Well, turbulence is our friend here. A turbulent boundary layer on the surfaces of the disc eventually result in less drag! There's more fluid dynamics involved here, but trust me when I say, you end up with less drag. This is why golf balls are dimpled, but the reasons are a bit different for a sphere.
So, as you beat in a disc, it gets all these micro abrasions, that cause little eddies and vortexes that add up to turbulent, chaotic flow. In some cases, while this turbulence increases surface friction drag, the overall effect is a reduction in drag forces. This has to do with boundary layers, seperation points, and changes in pressure fields. But I'm damned tired.
The beating in reduces drag (to a point, then you start to get screwed again) allowing a disc to maintain the various lift forces for longer, lettings it go longer before fading, letting it glide longer.
Yeah. I think. Good Night.

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Old 06-21-2019, 10:40 AM
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ThrowaEnvy ThrowaEnvy is online now
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The pictures are long gone... but I found this to be helpful in understanding stuff..

Good luck sorting everything out.. Did I tell you to get a Comet yet? Someone will....
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Old 06-22-2019, 10:44 PM
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jeffmonty jeffmonty is offline
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Get a Comet. No, really. Get a Comet.

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Old 06-23-2019, 03:25 AM
Codo Codo is offline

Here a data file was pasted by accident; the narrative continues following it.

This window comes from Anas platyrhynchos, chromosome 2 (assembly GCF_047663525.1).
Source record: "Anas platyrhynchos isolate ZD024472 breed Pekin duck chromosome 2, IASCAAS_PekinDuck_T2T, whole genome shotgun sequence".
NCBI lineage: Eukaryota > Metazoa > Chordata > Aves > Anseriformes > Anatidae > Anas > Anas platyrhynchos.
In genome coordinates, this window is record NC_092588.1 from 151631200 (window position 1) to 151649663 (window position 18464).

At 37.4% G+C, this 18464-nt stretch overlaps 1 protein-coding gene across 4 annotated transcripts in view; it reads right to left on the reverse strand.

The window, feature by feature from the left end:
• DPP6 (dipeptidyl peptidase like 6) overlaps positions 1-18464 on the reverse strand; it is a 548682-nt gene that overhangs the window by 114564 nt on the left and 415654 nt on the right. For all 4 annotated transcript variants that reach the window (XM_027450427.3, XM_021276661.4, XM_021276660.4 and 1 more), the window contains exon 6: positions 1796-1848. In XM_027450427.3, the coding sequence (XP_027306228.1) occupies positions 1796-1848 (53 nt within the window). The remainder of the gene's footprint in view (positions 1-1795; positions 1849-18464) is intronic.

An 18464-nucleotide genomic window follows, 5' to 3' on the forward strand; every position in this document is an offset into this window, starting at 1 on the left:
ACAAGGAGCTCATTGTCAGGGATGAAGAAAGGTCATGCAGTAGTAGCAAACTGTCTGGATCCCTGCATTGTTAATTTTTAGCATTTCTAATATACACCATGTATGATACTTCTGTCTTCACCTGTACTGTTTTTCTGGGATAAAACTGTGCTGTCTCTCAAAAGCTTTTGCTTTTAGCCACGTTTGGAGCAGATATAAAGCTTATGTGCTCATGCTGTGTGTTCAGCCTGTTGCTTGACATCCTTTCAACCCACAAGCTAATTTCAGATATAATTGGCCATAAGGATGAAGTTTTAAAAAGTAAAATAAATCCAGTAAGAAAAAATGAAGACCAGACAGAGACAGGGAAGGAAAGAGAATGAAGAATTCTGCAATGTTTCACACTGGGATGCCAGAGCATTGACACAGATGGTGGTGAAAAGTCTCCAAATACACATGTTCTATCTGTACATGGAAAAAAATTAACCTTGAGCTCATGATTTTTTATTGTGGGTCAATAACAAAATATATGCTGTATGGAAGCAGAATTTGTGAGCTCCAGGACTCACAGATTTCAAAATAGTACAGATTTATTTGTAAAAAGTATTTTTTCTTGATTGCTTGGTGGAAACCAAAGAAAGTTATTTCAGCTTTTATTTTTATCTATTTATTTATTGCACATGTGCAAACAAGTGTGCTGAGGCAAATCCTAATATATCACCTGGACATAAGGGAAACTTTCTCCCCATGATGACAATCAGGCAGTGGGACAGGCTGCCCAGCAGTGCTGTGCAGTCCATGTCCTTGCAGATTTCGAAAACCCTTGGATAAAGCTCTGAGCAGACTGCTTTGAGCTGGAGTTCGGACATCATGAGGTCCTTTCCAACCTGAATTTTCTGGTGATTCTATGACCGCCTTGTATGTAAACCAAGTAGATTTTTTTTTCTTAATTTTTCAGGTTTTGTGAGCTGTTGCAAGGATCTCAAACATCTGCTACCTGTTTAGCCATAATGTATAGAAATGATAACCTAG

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Quote:
Originally Posted by ThrowaEnvy View Post
Well just for fun and since I'm post whoring... here's a neat breakdown on disc physics from the "Noob or stupid questions answered here" thread.


From LoPan12... previous post.. "I'm no aerodynamics expert" ....

Neither am I. I do however have a degree that involved a lot of fluid dynamics. And before you ask the question, air is a fluid. And ArcheType, you're sort of right. I'll try to make this as understandable as I can....but this will get REAL sciencey, so bear with me please, or feel free to just skip this post entirely. Or better yet, go hit the end. After finishing up, I realized the first couple paragraphs aren't directly about "Why do I get more glide as it beats in"

Since we're talking about glide here, we'll treat the disc, as a whole, like a wing, or airfoil, as seen here.

Okay. When the disc flies through the air, you get a distinct seperation of air flow. Now consider two particles that get split up be the disc, one goes on top, one goes on the bottom. They will meet up again, behind the disc, so, because the top one has to travel farther, it is going faster. As speed increases, pressure decreases. You are left with a lower pressure area above the disc, and a higher pressure area below the disc. This phenomenon is called "LIFT" and for a given speed, will overcome the weight of the disc, and push it up. And what about that empty space under the disc? Well in that space, you get all sorts of forces, and I'm not totally sure what the net effect is...so...I'm not even gonna try.